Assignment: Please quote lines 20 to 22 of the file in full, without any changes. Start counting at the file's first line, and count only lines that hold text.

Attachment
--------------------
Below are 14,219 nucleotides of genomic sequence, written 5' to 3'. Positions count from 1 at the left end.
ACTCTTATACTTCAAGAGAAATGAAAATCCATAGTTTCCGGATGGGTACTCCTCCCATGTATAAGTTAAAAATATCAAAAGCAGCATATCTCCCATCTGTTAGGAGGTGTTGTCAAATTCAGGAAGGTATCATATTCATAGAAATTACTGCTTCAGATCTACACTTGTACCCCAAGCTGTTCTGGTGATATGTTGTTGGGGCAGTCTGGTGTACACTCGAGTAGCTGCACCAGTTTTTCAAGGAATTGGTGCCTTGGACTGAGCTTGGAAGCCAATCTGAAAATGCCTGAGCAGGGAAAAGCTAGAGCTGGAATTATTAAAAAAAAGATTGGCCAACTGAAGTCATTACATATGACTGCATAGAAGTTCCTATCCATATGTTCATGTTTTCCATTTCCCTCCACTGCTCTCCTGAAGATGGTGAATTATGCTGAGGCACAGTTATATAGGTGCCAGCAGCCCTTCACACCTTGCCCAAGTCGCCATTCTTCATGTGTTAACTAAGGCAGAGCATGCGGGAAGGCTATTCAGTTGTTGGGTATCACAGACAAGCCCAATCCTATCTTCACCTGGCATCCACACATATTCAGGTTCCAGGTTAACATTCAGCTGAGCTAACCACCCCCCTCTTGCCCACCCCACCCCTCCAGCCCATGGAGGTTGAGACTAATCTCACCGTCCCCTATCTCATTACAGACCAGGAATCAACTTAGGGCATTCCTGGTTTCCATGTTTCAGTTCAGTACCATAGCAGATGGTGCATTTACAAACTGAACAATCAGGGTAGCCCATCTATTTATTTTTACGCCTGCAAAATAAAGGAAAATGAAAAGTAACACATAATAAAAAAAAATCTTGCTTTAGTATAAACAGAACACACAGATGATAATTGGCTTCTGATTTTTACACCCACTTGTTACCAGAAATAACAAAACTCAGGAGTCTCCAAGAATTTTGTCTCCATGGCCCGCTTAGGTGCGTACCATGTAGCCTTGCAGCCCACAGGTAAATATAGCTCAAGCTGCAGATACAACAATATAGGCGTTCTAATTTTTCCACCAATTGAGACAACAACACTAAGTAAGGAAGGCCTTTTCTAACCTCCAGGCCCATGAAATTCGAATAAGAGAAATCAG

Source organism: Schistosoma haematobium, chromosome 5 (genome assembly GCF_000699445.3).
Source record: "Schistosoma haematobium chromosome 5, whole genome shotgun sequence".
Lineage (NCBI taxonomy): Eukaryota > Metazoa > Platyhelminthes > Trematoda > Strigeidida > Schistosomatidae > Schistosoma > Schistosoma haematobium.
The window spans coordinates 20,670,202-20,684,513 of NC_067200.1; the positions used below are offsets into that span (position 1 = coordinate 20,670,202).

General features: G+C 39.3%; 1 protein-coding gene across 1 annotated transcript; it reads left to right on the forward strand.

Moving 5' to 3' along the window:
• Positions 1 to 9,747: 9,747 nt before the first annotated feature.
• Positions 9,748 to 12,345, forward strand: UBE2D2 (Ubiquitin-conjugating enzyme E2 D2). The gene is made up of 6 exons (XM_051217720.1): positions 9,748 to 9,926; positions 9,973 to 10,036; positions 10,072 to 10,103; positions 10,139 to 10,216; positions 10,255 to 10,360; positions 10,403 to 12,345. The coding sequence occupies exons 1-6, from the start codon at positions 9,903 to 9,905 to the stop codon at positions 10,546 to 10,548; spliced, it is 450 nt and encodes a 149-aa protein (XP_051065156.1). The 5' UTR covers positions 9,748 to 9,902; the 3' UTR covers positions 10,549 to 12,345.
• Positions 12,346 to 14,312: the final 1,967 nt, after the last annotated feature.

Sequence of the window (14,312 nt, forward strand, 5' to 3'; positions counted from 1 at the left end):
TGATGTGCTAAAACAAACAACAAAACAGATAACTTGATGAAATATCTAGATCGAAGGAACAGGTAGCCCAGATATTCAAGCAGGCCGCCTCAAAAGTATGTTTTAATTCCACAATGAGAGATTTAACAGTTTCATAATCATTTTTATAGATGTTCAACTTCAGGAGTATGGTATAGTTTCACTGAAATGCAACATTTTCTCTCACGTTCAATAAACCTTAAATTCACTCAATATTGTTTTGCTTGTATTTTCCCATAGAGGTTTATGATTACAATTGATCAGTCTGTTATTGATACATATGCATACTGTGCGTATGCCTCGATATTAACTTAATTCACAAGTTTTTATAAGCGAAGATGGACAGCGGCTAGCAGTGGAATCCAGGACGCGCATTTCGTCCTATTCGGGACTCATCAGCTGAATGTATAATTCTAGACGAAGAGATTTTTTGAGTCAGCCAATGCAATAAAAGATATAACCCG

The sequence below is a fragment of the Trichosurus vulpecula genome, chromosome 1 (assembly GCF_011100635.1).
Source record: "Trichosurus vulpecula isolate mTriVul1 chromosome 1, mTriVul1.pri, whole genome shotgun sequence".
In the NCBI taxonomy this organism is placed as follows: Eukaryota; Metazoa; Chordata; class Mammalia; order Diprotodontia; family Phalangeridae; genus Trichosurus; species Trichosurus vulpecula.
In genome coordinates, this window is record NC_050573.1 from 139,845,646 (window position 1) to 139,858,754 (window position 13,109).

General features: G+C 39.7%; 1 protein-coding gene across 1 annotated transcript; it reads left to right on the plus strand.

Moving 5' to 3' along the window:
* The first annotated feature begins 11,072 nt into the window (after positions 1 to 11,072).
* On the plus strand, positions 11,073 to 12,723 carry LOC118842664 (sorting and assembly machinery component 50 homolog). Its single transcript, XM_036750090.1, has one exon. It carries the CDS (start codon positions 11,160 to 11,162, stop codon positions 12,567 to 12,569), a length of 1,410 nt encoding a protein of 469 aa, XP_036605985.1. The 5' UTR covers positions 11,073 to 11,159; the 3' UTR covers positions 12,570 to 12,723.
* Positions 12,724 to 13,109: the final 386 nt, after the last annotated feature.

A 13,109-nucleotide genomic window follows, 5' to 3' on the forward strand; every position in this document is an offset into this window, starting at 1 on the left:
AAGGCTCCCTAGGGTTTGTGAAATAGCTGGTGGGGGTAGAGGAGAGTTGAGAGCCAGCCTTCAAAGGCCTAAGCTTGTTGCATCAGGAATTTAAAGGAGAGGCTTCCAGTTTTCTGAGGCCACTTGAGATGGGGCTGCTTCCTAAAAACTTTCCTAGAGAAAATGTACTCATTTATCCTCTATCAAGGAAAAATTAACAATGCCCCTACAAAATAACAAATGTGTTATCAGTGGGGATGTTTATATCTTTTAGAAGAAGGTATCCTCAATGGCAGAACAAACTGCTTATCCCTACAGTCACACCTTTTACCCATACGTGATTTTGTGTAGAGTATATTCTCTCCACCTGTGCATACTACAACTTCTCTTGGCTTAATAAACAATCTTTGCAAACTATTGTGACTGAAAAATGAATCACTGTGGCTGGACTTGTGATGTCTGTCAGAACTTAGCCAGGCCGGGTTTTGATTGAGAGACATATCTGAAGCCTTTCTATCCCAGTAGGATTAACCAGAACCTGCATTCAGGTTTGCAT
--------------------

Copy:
* The first annotated feature begins 11,072 nt into the window (after positions 1 to 11,072).
* On the plus strand, positions 11,073 to 12,723 carry LOC118842664 (sorting and assembly machinery component 50 homolog). Its single transcript, XM_036750090.1, has one exon. It carries the CDS (start codon positions 11,160 to 11,162, stop codon positions 12,567 to 12,569), a length of 1,410 nt encoding a protein of 469 aa, XP_036605985.1. The 5' UTR covers positions 11,073 to 11,159; the 3' UTR covers positions 12,570 to 12,723.
* Positions 12,724 to 13,109: the final 386 nt, after the last annotated feature.